Hotel Piccadilly Times Square Scandia restaurant NY


Hotel Piccadilly Times Square Scandia restaurant NY

  • New York hotels go in and out of style just like clubs and bars, and once they outlive their usefulness, the get a date with the wrecking ball.

    That’s the story of the Hotel Piccadilly. Its era as a hot place to book a room or meet for a drink was from the 1930s to the 1950s.

    With about 700 rooms on West 45th Street, it was in the heart of the Theater District. “Smartly located in the center of everything” was its very midcentury-sounding slogan.

    The Piccadilly also had the Piccadilly Circus Lounge, “gaily colorful spot in the thick of theaterdom patronized by show folk and show goers,” states a 1949 restaurant guide, Knife and Fork in New York.

    It’s no surprise, of course, that when Times Square and midtown west went downhill, so did nearby hotels like the Piccadilly.

    In 1982, it was torn down—and the Marriott Marquis built on its old site.

  • “At Your Service in New York City/600 Rooms all with private bath and radio/Television available/ From $4.50 Single From $7.00 Double/ Home of the Famous Piccadilly Circus Lounge,” reads a 1953 tourist brochure for the Piccadilly Hotel.

    Named after London’s Piccadilly Street, the hey-day of New York’s Hotel Piccadilly was in the 1930s, ’40s, and ’50s. The hotel was in the heart of the Theater District, “smartly located in the center of everything” as its mid-century slogan went. A hot spot for theater folk and show goers, the Piccadilly Circus Lounge was a “gaily colorful spot in the thick of theaterdom,” according to the 1949 restaurant guide Knife and Fork.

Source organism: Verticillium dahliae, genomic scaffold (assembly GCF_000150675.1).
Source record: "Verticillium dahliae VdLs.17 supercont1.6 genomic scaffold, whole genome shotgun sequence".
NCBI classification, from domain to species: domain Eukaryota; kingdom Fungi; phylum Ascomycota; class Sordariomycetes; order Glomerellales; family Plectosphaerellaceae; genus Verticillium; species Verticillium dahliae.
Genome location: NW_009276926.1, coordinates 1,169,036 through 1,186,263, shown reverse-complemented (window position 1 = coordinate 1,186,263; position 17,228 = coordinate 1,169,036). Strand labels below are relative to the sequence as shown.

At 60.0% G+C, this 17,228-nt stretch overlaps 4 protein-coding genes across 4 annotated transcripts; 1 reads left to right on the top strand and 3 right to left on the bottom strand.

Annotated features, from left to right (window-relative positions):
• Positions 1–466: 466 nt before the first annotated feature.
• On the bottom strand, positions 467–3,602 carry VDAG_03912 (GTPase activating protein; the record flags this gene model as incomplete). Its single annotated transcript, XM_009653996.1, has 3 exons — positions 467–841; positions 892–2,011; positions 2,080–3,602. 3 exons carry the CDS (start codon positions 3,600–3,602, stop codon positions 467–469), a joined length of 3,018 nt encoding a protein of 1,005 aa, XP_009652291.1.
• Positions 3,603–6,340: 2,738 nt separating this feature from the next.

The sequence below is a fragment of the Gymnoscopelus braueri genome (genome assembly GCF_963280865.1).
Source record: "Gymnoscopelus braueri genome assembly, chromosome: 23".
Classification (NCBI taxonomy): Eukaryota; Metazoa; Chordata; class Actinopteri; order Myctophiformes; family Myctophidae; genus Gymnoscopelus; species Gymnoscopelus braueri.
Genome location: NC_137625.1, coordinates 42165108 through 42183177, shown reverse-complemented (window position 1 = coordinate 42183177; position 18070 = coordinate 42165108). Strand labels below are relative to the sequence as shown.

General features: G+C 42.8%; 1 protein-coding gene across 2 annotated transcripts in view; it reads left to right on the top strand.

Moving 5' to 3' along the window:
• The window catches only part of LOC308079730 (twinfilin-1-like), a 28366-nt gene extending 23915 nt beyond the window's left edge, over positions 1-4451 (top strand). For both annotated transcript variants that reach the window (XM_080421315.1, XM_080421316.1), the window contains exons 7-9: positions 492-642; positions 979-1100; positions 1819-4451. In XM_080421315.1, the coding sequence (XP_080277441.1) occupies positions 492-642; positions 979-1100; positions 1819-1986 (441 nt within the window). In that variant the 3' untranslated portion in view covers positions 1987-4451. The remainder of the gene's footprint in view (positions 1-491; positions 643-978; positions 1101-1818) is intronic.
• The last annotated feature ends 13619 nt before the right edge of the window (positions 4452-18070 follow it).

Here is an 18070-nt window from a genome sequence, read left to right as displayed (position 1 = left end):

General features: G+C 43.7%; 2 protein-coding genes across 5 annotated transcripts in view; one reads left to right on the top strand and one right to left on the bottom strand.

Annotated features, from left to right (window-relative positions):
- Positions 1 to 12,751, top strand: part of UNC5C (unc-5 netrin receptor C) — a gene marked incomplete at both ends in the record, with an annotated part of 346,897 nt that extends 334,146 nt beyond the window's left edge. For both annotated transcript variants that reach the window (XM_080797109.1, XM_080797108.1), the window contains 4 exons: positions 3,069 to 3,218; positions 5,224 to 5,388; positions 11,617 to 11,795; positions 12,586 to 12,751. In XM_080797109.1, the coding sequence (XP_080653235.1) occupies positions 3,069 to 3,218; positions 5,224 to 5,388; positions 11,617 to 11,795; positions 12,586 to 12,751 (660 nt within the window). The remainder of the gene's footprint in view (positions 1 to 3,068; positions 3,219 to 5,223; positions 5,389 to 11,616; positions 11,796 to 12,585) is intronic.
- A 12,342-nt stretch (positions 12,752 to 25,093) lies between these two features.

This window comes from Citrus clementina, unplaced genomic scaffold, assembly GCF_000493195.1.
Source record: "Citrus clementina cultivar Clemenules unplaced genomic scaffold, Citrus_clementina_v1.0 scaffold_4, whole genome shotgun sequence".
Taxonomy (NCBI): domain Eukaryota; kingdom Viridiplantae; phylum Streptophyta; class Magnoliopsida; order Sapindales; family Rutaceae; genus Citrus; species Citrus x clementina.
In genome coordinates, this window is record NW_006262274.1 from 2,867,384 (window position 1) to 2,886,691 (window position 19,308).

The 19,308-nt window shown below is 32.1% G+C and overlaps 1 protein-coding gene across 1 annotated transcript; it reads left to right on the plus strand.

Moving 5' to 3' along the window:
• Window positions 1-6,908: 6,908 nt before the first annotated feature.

The Theater District experienced a decline in the 1960s and ‘70s that greatly affected the Hotel Piccadilly. The area around Times Square was no longer the ritzy, exciting area it had once been and came to be considered seedy and run-down. The Hotel Piccadilly was not the only casualty of this neighborhood decline. Many other hotels and restaurants were forced to close their doors as tourists simply did not want to stay in Times Square anymore. In 1982, the Hotel Piccadilly was slated to be torn down.

    Before the hotel’s date with the wrecking ball, a mold manufacturer from Detroit named Joseph Bianco paid $40,000 for the hotel’s crystal-chandeliered Georgian Ballroom, dating from 1928. Five workmen were sent to dismantle the entire ballroom, including sixteen still-lifes and eight Victorian-style portraits painted on the room’s pine paneling. These pieces were then shipped to Detroit and rebuilt for their new owner.

    The site where the Hotel Piccadilly once stood is currently the Marriott Marquis

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